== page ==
When the concentration of Vn was varied from 0 to 0.02 mg ml−1 in the presence of other required reagents, a proportional dependence of initial rate was observed for the reduction of H2O2 (Fig. 2a) with first-order reaction kinetics (Fig. 2a, inset). The apparent steady-state kinetic parameters were determined by independently varying the concentrations of H2O2 (0–480 μM) and GSH (0–6.0 mM) in the presence of GR (1.7 units) and NADPH (400 μM). A typical Michaelis–Menten kinetics was observed for both the reactions (Fig. 2b,c). The Michaelis constant KM values, obtained from the corresponding Lineweaver–Burk plots (Supplementary Fig. 3a,b), for H2O2 and GSH are ~0.11 and ~2.22 mM, respectively. These values are different from those obtained for GPx1 enzyme isoform (KM for H2O2 ~0.025 mM and GSH ~10 mM)32,33, indicating different binding affinity for the substrates. Vn catalyses the reaction at the maximal reaction velocity Vmax of ~0.43 and 0.83 mM min−1 for H2O2 and GSH, respectively, with kcat=0.065 s−1. Although GSSG is produced in the overall reaction, the Michaelis–Menten and Lineweaver–Burk profiles indicate that one GSH molecule is involved in the rate-determining step (Supplementary Fig. 3c–e).

Figure 2: Kinetic parameters and cooperativity studies.
figure 2

(a) Effect of concentration of Vn on the GPx-like activity showing the first-order kinetics as found in the enzyme catalysed reactions. Inset represents the plot of ln (rate) versus concentration of Vn. (b) Michaelis–Menten plot for the variation of the concentration of H2O2 (0–0.48 mM) and in the presence of Vn ( 0.020 mg ml−1), GSH (2 mM), NADPH (0.4 mM), GR (1.7 units) in phosphate buffer (100 mM, pH 7.4) at 25 °C. (c) Michaelis–Menten plot for the variation of the concentration of GSH (0–6.0 mM) and in the presence of Vn (0.020 mg ml−1), NADPH (0.4 mM), GR (1.7 units), H2O2 (240 μM) in phosphate buffer (100 mM, pH 7.4) at 25 °C. (d) Effect of the haloperoxidase substrate KI (2 mM), tyrosine or dopamine (2 mM) on the GPx-activity of Vn, showing that Vn preferably exhibits GPx-like activity and not haloperoxidase activity at pH 7.4. (e) Comparison of the reactivity of three different peroxides, H2O2, t-BuOOH and Cum-OOH. It shows that Vn is very selective to H2O2 as substrate. (f) Schematic diagram of coupling GO with Vn nanozyme. The H2O2 produced in situ by GO was directly used by Vn for its GPx activity. This proves that the Vn shows cooperativity with other enzymes. (g) Bar diagram showing the initial rates, which are directly related to the cooperativity of Vn with different concentrations of GO (0.25 and 1 unit). The reaction occurs only when all the components are present. Data represented as±s.e.m., n=3, **P (t-test)<0.001.

As V2O5 nanoparticles generally exhibit vanadium haloperoxidase mimetic activity27, we monitored the reaction of Vn with H2O2 in the presence of vanadium haloperoxidase substrates, that is, tyrosine/iodide or dopamine/iodide. However, the rate of the reactions was unaffected (Fig. 2d) on introduction of the haloperoxidase substrates into the reaction mixture. This is probably due to the greater nucleophilic character of GS over halide, which helps in a facile attack of GS at the polarized oxygen atoms of the vanadium peroxido species formed on the surface of Vn on reaction with H2O2. The observed difference can also be attributed to the differential binding affinity of the two substrates for the catalyst. A comparison of the reaction rates for various peroxides H2O2, t-butyl hydroperoxide and cumene hydroperoxide indicates that the antioxidant activity of Vn is specific to H2O2 (Fig. 2e). Although nanozymes are known to have incompatibility with a cascade of other enzymes19, we found that Vn has an excellent compatibility with galactose oxidase (GO) and GR in series (Fig. 2f,g). As GO can work efficiently with Vn, the decrease in the concentration of NADPH during the catalysis directly correlates with the galactose levels. Therefore, Vn can be used for sensing galactose when coupled with GO and GR. It is known that the quantitative measurement of galactose is important in food industry and in medical monitoring and treatment of patients. To understand the reactivity of Vn towards other biologically relevant oxidants, such as peroxynitrite (ONOO, PN), we carried out the PN-mediated nitration of L-tyrosine and bovine serum albumin in the presence and absence of Vn. Although GSH and small molecule GPx mimetics such as ebselen have been shown to scavenge PN efficiently17,18, Vn does not react with PN as the nitration reactions were not affected by different concentrations of Vn (Supplementary Fig. 4).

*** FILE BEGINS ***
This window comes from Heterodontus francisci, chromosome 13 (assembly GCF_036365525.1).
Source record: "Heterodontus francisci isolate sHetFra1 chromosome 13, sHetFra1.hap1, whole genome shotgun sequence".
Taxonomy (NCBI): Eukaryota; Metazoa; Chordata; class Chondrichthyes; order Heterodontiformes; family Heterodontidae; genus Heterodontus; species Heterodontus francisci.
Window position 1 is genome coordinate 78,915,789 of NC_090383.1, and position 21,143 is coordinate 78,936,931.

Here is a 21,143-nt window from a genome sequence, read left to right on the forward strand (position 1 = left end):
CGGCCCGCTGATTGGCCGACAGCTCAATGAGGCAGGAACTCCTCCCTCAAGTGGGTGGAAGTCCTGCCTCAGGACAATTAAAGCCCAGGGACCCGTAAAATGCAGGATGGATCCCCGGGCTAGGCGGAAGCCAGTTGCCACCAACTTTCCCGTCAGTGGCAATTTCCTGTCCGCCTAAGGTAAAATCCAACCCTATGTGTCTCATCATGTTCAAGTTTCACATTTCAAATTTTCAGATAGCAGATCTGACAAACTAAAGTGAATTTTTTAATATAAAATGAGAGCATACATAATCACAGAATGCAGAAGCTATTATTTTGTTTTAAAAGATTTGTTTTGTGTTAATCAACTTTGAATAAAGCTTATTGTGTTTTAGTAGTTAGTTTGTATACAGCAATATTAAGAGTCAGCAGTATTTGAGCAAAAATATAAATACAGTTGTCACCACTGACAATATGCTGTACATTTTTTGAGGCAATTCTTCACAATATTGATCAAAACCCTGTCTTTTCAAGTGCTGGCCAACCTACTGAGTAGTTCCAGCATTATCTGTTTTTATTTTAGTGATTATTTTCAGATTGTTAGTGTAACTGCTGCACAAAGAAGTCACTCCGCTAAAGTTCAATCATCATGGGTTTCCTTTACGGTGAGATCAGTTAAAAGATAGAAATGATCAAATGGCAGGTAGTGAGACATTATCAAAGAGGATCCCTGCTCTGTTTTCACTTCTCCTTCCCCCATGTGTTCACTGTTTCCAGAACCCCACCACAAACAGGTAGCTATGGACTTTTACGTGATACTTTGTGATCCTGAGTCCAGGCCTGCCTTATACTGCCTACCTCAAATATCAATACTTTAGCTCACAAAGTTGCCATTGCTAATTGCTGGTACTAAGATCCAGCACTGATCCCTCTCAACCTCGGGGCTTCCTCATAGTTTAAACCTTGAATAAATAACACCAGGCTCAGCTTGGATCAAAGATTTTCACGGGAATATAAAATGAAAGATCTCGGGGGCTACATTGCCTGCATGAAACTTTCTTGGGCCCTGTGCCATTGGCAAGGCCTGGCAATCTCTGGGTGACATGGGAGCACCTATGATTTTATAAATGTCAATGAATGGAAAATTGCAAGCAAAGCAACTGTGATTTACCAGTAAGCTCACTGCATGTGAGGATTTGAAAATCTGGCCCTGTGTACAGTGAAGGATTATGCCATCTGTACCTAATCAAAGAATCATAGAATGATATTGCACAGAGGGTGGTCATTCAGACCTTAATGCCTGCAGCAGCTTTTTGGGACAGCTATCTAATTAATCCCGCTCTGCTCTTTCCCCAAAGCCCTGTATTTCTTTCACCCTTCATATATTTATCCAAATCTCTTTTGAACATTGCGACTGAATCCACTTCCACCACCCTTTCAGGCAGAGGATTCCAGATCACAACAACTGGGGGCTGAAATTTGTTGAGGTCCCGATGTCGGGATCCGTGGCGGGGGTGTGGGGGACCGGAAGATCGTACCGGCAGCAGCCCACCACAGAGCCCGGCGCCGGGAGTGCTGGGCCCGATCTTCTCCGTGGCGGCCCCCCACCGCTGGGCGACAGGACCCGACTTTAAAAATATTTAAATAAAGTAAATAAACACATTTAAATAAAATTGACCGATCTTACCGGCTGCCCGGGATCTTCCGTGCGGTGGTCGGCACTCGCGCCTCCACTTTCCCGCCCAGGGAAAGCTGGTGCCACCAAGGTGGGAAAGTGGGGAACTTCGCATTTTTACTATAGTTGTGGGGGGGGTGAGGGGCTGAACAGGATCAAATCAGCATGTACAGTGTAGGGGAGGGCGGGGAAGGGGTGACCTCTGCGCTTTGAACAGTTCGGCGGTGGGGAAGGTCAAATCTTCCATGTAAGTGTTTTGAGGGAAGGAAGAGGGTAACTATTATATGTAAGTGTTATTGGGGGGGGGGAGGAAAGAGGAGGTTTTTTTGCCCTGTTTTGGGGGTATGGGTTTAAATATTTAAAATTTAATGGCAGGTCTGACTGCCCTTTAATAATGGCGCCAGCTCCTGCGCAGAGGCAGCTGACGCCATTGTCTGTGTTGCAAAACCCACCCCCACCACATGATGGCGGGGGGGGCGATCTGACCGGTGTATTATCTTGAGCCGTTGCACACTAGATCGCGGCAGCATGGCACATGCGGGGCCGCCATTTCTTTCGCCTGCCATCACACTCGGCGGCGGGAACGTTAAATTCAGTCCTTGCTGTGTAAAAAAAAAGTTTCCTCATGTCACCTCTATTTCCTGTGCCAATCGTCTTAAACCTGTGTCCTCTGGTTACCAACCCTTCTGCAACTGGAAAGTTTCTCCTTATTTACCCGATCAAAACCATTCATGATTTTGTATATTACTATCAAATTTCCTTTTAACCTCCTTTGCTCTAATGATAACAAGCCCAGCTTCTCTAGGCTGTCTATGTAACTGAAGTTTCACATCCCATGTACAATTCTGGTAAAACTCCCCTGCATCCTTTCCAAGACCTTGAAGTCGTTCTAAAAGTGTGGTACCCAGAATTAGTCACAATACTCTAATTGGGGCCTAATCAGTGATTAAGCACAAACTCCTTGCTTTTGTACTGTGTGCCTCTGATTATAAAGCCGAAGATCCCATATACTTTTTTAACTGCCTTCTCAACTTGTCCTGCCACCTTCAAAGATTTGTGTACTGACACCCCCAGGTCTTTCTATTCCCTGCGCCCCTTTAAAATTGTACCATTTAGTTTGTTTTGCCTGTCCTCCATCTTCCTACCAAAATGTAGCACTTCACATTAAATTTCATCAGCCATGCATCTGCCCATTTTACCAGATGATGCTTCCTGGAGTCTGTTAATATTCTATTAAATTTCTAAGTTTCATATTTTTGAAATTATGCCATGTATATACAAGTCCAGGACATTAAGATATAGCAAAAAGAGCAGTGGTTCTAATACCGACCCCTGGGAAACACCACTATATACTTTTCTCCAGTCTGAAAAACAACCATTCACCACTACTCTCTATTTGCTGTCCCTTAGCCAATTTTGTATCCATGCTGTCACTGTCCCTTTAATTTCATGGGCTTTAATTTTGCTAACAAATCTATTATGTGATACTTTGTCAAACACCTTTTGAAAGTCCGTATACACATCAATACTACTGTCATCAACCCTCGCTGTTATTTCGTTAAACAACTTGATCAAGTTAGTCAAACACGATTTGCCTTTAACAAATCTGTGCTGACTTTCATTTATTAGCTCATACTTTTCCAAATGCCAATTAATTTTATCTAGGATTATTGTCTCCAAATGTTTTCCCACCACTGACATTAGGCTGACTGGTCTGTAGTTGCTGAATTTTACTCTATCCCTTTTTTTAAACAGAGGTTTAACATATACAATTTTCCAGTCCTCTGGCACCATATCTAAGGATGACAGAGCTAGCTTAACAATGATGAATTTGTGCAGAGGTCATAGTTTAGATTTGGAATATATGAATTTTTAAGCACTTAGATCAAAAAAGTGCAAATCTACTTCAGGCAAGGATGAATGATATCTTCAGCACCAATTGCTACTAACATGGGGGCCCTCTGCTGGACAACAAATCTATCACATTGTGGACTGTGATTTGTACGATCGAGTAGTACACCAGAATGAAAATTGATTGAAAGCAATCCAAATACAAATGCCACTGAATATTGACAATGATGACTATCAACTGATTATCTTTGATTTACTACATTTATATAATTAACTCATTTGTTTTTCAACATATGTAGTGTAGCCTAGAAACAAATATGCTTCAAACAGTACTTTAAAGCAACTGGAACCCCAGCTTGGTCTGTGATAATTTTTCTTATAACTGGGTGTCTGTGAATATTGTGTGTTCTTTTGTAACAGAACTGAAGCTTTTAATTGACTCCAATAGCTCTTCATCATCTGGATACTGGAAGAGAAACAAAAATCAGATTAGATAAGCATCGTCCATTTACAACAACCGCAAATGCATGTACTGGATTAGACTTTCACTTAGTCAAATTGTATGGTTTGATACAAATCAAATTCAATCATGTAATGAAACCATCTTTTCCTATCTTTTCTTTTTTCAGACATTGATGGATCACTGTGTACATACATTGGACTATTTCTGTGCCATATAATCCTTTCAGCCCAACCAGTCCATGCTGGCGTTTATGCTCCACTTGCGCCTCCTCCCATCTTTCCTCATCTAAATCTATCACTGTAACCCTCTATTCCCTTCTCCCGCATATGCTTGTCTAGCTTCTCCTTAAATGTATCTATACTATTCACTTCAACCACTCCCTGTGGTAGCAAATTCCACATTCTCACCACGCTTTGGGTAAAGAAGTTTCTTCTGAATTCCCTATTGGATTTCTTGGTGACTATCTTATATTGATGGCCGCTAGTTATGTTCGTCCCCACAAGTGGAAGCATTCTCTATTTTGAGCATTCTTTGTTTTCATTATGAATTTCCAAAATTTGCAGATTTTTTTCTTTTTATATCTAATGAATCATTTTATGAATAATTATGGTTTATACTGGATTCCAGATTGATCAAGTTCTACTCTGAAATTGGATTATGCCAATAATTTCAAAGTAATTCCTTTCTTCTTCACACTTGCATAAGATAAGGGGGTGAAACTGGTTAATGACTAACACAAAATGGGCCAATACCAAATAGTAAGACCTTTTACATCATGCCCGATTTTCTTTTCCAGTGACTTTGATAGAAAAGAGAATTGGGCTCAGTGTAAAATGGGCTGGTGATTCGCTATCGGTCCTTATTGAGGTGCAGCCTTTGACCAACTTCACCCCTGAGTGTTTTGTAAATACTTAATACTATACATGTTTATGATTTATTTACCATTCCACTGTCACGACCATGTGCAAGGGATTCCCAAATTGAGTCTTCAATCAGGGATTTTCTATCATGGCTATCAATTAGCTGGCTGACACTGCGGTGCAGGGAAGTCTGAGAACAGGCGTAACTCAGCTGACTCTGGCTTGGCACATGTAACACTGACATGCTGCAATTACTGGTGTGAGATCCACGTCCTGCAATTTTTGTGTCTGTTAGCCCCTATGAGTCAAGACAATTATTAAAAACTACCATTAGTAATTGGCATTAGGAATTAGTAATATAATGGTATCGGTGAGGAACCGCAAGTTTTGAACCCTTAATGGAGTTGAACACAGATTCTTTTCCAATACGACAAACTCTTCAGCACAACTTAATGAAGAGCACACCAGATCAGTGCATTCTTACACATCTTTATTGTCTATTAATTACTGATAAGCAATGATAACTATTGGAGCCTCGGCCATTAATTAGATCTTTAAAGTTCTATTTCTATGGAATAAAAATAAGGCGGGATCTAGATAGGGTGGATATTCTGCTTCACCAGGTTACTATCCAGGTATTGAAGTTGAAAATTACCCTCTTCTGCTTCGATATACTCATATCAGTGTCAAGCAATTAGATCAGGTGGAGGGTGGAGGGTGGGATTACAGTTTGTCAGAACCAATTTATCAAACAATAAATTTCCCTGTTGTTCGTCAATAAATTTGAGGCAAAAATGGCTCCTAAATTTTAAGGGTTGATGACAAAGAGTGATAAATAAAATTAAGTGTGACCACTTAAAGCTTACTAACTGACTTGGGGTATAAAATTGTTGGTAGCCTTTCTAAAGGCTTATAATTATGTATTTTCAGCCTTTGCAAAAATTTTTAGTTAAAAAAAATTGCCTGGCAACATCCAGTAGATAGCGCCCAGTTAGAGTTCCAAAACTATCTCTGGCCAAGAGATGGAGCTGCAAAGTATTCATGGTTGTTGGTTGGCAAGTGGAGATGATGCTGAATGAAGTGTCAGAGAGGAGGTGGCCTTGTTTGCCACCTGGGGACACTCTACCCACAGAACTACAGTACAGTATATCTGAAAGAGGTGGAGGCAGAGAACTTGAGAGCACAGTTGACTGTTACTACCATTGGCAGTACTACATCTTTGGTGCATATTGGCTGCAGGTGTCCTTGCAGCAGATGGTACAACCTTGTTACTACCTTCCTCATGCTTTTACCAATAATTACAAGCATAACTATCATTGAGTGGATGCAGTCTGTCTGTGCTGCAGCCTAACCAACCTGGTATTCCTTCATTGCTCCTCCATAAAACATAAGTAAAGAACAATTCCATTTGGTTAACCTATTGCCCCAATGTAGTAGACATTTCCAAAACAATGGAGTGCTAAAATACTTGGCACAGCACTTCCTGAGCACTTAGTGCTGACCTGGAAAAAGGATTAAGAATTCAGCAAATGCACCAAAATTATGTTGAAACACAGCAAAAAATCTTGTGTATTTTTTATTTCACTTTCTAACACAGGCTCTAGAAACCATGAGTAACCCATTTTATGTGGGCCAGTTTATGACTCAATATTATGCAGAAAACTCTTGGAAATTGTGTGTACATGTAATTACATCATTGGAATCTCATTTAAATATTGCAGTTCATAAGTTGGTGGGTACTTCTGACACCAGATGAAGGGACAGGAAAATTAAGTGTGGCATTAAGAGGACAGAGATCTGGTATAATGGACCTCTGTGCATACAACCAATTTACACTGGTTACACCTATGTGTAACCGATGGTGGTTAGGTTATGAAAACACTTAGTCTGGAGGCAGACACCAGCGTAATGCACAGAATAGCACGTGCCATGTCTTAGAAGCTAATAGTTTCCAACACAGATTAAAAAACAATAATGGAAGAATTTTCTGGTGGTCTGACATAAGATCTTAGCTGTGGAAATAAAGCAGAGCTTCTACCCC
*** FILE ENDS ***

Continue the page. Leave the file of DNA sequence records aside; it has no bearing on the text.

Internalization of Vn in mammalian cells

To understand the antioxidant activity of Vn nanozyme in cellular environment, we carried out cell-based studies. The cellular uptake of Vn was studied through three different approaches. First, the internalization of Vn in HEK293T (human embryonic kidney) cells was observed by SEM. Vn-treated cells showed the formation of depressions on the surface, which was absent in the untreated controls. However, the cells recovered after 2 h post treatment showed diminished indentation and restoration of surface morphology. This shows that the uptake of Vn probably occurs through endocytosis (Fig. 3a,b and Supplementary Fig. 5). To further ascertain that the endocytotic depressions were due to uptake of Vn, we carried out an EDX analysis on the concavity. The specific peak corresponding to the vanadium was observed in the Vn-treated cells (Fig. 3c,d). Second, the internalization and presence of Vn were verified by observing the alterations in scattering pattern of a laser beam by the intracellular nanowires34,35. The concomitant increase in the Vn concentration caused a comparable variation in the scatter pattern, indicating an enhanced intracellular presence of Vn (Fig. 3f,g). Lastly, we assessed quantitatively the percentage uptake of Vn in the cells by inductively coupled plasma atomic emission spectroscopy (ICP-AES) by analysing the amount of vanadium in the cells. In comparison with the untreated control, we found a significant increase of vanadium levels in the treated cells, which corresponds to ~2.5% of the total Vn added to the cell population (Fig. 3h). These observations indicate that Vn is efficiently internalized into the cell albeit in lower amounts, probably through endocytotic mechanism.